Abstract and Keywords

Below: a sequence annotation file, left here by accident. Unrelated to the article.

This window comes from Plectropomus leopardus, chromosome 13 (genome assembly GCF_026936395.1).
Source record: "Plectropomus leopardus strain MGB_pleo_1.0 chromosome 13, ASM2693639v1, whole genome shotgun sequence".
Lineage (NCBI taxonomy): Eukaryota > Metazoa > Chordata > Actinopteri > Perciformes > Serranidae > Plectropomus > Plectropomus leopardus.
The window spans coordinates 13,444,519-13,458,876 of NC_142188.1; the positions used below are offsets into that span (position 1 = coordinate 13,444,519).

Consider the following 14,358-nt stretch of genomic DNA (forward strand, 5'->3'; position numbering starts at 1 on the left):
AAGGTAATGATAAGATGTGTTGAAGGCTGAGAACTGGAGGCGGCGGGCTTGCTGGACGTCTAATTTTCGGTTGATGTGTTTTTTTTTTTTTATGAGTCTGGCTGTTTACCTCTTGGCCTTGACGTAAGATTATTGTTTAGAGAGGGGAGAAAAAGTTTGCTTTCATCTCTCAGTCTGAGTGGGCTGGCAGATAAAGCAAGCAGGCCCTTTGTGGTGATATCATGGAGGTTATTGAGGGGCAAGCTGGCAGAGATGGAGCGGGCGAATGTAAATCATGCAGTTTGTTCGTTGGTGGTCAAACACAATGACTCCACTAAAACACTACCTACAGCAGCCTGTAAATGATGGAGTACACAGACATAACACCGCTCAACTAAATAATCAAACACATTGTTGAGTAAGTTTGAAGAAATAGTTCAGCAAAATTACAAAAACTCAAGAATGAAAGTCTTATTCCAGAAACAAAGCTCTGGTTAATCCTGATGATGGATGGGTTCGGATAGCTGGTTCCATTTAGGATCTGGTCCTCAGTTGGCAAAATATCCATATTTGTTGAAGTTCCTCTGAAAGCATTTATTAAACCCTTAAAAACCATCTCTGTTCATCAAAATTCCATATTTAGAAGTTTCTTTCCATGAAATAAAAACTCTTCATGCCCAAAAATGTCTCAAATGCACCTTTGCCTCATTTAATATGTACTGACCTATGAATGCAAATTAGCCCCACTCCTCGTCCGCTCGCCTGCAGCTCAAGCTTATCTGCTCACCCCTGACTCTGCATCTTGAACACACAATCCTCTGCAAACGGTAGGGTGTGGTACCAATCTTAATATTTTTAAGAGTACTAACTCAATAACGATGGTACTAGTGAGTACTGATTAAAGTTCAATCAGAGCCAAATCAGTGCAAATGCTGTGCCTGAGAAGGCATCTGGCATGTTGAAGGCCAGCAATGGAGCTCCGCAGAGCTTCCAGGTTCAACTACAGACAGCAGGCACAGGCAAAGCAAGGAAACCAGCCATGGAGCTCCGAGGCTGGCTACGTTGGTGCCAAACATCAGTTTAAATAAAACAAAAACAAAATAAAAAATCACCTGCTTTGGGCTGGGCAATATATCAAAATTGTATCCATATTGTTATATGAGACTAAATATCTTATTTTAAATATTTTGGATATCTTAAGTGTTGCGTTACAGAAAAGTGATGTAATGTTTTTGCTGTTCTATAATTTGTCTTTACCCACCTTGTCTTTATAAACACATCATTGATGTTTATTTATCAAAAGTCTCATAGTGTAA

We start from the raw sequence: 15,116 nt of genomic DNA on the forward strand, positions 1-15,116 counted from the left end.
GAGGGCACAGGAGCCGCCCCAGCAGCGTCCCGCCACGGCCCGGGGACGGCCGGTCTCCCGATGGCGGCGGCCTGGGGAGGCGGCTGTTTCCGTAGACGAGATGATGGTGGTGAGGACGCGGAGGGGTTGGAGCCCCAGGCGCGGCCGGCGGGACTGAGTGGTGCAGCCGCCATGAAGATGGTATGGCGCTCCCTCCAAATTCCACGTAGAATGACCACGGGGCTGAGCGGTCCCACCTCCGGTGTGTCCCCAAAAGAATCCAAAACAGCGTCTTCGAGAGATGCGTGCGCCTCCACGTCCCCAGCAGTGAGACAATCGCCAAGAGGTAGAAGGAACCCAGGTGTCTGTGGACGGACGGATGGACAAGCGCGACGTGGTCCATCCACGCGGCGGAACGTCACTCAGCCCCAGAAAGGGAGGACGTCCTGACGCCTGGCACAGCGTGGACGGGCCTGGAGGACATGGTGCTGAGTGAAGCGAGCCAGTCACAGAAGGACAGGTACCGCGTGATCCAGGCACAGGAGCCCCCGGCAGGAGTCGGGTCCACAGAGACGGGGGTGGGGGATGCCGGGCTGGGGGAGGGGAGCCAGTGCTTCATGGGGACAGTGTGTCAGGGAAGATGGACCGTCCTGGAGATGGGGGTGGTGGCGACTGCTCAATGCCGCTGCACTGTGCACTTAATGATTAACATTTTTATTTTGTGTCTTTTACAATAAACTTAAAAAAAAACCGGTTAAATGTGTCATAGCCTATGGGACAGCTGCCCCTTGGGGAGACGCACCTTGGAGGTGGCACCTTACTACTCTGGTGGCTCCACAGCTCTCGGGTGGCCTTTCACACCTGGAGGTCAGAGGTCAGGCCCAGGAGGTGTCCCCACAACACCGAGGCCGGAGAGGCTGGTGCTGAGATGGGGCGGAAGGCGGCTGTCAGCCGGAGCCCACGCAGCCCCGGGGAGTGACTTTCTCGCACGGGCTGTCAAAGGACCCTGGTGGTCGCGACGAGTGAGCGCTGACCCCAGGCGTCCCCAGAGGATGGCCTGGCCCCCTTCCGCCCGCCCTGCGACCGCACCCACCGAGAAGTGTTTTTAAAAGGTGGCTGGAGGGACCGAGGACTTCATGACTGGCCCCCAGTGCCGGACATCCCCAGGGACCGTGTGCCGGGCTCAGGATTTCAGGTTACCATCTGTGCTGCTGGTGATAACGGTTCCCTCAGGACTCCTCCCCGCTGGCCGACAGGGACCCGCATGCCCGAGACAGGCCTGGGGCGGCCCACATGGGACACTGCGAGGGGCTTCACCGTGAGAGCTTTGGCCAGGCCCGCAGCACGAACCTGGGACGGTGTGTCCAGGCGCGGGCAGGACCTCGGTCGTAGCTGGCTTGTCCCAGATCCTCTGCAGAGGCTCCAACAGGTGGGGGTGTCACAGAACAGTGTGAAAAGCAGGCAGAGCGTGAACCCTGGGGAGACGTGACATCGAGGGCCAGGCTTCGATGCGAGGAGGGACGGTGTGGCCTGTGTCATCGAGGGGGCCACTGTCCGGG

The rites controversies in China and India were part of a larger debate on the status of rites and customs in an already global world and within global Catholicism. To understand the deeper meanings of Chinese and Indian concepts and rites and assess their compatibility with Christianity, the Jesuits proposed a method based on dialogue with the local literati. First tolerated, the method of accommodation was finally forbidden by the Catholic Church in the early eighteenth century out of fear of religious syncretism, which led to the stigmatization of other cultures’ rites as “pagan” and “superstitious.” Therefore, Christianity remained a foreign and marginal religion in the East until the reform of the liturgy in the twentieth century, when the Indian ritual practices were accepted. After the decree “Ad Gentes” by Vatican II, the Catholic Church endeavored to bridge the gap between cultures and religions, partly created during the rites controversy.
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